resipsaloquitur

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Re: Can someone please help me figure out what I did wrong?
« Reply #11 on: January 21, 2008, 10:36:40 PM »
Is it possible that I wrote too much? Example, Torts, one of the essay questions was a pretty straightforward negligence question, which was half of the exam. It had to do with a retailer stacking bottles negligently on a high shelf and one of them fell. Pretty straightforward.

What was the question?  Are you sure you stuck to answering what was asked?

Sounds like you were throwing in several things that were not relevant.

jacy85

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Re: Can someone please help me figure out what I did wrong?
« Reply #12 on: January 21, 2008, 10:38:32 PM »
Is it possible that I wrote too much? Example, Torts, one of the essay questions was a pretty straightforward negligence question, which was half of the exam. It had to do with a retailer stacking bottles negligently on a high shelf and one of them fell. Pretty straightforward.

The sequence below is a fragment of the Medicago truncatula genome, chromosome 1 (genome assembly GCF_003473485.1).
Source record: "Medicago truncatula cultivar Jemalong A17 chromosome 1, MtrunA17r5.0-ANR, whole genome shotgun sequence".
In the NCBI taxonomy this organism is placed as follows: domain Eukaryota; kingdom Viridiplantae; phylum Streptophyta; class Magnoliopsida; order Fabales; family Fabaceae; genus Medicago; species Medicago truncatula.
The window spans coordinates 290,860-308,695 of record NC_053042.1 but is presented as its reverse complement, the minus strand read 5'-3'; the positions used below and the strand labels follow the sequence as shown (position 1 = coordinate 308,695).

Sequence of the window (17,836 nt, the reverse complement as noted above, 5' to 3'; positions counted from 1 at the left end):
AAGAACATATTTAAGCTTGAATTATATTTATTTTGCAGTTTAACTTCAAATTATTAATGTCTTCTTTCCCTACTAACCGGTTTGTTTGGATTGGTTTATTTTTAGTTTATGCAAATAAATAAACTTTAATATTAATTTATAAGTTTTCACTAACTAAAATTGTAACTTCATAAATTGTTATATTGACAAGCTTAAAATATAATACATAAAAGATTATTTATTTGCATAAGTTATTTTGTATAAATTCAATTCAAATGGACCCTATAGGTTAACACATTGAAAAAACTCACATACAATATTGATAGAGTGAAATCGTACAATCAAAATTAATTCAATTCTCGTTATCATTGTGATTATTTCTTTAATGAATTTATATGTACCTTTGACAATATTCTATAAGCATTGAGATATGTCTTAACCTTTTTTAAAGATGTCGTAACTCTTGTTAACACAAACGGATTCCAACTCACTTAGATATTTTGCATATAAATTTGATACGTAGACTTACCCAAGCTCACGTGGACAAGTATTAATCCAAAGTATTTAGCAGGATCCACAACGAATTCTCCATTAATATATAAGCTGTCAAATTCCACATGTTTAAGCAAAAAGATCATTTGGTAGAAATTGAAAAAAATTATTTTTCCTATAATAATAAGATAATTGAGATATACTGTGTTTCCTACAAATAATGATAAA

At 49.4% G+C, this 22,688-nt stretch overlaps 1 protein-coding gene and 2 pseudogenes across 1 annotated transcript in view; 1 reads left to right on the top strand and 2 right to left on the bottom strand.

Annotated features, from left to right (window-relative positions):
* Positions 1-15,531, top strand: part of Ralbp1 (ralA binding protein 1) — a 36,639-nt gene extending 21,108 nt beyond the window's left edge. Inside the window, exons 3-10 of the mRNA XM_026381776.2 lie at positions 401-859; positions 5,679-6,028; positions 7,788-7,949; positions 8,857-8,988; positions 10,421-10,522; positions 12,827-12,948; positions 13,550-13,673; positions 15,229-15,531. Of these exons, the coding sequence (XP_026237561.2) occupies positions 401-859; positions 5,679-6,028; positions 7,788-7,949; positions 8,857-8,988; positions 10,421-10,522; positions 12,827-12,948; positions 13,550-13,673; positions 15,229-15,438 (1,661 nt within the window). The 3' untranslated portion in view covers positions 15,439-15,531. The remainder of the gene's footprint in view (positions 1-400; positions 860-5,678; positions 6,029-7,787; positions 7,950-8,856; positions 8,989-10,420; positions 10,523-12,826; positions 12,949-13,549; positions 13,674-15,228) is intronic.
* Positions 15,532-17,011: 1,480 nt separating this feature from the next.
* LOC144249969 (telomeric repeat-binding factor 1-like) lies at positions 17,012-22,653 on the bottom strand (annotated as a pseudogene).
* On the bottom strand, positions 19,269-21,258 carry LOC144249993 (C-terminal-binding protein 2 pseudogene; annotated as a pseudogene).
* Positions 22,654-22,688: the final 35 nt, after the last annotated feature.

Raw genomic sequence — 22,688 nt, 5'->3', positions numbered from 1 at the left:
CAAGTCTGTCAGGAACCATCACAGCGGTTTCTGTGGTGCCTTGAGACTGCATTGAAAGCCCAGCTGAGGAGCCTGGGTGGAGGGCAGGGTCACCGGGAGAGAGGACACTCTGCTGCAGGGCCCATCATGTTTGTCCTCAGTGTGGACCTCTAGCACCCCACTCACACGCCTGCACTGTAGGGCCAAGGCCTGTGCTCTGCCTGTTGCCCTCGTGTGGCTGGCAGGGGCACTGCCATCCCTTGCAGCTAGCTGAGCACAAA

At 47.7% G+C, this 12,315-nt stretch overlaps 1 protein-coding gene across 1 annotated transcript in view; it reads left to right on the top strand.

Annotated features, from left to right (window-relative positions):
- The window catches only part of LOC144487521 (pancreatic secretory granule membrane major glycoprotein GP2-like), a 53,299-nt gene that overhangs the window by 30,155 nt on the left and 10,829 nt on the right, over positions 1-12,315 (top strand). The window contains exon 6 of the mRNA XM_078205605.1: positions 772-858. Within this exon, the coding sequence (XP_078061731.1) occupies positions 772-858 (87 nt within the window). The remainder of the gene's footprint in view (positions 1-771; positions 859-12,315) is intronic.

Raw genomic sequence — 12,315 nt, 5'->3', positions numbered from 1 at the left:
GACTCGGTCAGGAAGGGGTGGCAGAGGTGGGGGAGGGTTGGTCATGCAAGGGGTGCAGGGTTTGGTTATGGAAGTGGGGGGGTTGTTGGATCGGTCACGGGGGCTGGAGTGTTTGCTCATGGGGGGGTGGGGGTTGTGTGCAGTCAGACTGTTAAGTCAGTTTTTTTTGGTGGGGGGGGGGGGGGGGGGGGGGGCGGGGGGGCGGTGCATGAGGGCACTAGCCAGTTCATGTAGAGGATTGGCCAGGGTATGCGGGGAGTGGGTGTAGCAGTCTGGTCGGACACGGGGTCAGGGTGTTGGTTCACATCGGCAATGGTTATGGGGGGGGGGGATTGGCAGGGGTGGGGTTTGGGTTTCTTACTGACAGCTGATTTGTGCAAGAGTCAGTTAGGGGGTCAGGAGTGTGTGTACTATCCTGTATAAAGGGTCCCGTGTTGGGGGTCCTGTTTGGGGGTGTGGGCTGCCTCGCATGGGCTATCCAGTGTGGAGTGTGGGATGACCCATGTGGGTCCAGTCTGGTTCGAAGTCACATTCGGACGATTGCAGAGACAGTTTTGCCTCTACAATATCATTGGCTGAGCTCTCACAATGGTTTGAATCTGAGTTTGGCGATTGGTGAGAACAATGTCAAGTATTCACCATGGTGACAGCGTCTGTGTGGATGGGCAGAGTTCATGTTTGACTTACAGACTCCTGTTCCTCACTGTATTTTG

I had a great intro, talked about all elements of negligence (of course), I threw in a few sentences on negligence per se (even though there was no indication of a statute on point), had a few sentences on vicarious liability (for the worker who stacked the retailer's bottles), discussed evidence such as direct evidence and RIL, hit on the history of proximate cause and how it evolved through the wagon mound cases, polemis, and the palsgraf andrews/cardozo opinions etc. and how each one would have resolved the proximate cause dispute, made sure to discuss factual cause/legal cause, all defenses applicable (comparative negligence, etc.) and joint tortfeasors, etc. I even threw in an alternate cause of action under strict liability for an abnormally dangerous activity and indicated it was weak. Talked about both sides and what they would argue on everything relevant, etc. and policies behind everything such as the hand formula, proximate cause, damages (and what types of damages can be awarded in neg. cases). I even littered the whole thing with case names when they applied.

I think that anything that we had talked about I threw in there if it was a possibility at all. Perhaps I talked too much, although it's not like I threw in professional malpractice or anything absurd that couldn't have been an issue. It's pretty clear from reading though, it definitely doesn't sound rambling.